S&P Global Ratings downgraded Boeing Co.'s issuer credit and unsecured debt ratings to BBB from A-, saying the aircraft manufacturer's cash flow and credit ratios will be weaker than expected for the next two years.

The ratings, which remain on CreditWatch with negative implications, reflects the agency's new expectation that Boeing will post a cash outflow of $11 billion to $12 billion in 2020 and an inflow of $13 billion to $14 billion the year after, compared with respective inflows of $2 billion and $22 billion for those years as previously expected. The lower forecast is mainly due to the continued grounding of Boeing's troubled 737 MAX model as well as cuts to production of 787 jets and delays to the first deliveries of 777-9 planes.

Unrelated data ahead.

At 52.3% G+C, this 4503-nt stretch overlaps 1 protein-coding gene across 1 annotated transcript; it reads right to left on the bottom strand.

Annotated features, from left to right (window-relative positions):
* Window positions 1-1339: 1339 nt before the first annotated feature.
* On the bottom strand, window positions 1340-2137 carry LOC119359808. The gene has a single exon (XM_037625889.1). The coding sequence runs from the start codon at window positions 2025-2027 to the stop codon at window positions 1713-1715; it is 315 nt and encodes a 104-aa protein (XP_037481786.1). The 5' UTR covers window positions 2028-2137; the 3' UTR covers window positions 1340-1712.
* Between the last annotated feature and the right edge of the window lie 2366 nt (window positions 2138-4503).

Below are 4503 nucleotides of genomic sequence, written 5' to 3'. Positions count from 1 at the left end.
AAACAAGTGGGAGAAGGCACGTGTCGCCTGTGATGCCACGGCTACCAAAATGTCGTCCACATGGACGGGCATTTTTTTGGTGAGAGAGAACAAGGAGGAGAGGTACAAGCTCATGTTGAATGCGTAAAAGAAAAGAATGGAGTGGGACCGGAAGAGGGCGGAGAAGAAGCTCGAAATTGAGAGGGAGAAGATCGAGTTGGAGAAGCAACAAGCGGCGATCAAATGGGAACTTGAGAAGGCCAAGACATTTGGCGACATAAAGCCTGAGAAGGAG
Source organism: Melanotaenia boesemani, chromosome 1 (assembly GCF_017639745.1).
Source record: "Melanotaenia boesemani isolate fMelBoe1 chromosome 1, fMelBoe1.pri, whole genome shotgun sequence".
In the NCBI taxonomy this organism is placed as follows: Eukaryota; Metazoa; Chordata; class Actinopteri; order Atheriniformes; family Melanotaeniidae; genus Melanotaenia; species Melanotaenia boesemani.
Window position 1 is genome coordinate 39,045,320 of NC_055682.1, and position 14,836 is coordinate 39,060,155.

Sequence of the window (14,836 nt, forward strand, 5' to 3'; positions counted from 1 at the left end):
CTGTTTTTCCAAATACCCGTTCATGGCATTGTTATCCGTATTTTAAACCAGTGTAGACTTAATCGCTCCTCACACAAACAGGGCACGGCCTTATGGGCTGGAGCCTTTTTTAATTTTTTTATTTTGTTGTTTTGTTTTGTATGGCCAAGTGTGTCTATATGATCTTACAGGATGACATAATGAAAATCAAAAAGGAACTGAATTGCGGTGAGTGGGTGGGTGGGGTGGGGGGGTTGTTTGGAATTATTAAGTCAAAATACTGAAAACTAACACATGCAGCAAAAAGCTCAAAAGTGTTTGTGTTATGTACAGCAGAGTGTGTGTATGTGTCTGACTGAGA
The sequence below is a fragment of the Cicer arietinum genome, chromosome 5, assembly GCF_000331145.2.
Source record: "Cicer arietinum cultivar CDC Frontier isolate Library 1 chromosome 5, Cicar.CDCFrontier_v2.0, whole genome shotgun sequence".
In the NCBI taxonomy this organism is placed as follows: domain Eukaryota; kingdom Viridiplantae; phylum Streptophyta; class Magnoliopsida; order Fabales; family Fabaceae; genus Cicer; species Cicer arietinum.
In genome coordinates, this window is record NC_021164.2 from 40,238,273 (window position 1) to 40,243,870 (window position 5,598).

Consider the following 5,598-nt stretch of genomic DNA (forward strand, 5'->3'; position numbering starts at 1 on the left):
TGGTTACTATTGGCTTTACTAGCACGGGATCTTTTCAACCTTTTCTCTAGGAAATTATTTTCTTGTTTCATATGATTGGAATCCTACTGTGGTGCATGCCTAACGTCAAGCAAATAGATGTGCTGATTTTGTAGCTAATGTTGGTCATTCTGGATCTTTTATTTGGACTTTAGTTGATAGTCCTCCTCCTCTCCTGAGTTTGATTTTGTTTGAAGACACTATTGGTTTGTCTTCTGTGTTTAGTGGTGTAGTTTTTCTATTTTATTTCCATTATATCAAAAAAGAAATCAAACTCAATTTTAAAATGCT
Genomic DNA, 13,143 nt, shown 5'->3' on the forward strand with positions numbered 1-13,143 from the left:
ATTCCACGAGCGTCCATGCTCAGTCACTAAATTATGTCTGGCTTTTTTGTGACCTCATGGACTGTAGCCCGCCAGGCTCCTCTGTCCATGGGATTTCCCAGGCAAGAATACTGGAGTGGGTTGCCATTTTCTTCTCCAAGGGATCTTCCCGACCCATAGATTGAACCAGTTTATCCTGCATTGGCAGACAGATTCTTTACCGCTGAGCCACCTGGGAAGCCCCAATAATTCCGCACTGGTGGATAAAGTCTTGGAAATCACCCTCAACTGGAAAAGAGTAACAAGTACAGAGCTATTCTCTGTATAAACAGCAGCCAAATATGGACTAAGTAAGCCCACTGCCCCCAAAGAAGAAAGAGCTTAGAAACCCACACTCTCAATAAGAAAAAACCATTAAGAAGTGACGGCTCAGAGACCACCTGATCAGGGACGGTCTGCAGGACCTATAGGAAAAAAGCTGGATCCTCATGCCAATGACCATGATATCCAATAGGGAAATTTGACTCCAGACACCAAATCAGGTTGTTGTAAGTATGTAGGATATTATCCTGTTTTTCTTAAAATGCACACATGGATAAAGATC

The rating agency also warned that the impact of the coronavirus pandemic on global air travel could lead to significant deferrals in aircraft deliveries from 2020, further pressuring Boeing's cash flows. The pandemic could also complicate the return to service of the 737 MAX depending on how long air travel remains subdued, Ratings said.

S&P affirmed Boeing's short-term ratings at A-2 and placed them alongside the long-term ratings on CreditWatch with negative implications, indicating that a downgrade could come over the next 12 to 24 months if the agency views that Boeing's cash flow is even weaker than expected due to the 737 MAX grounding and coronavirus-related effects.

This S&P Global Market Intelligence news article contains information about credit ratings issued by S&P Global Ratings. Descriptions in this news article were not prepared by S&P Global Ratings.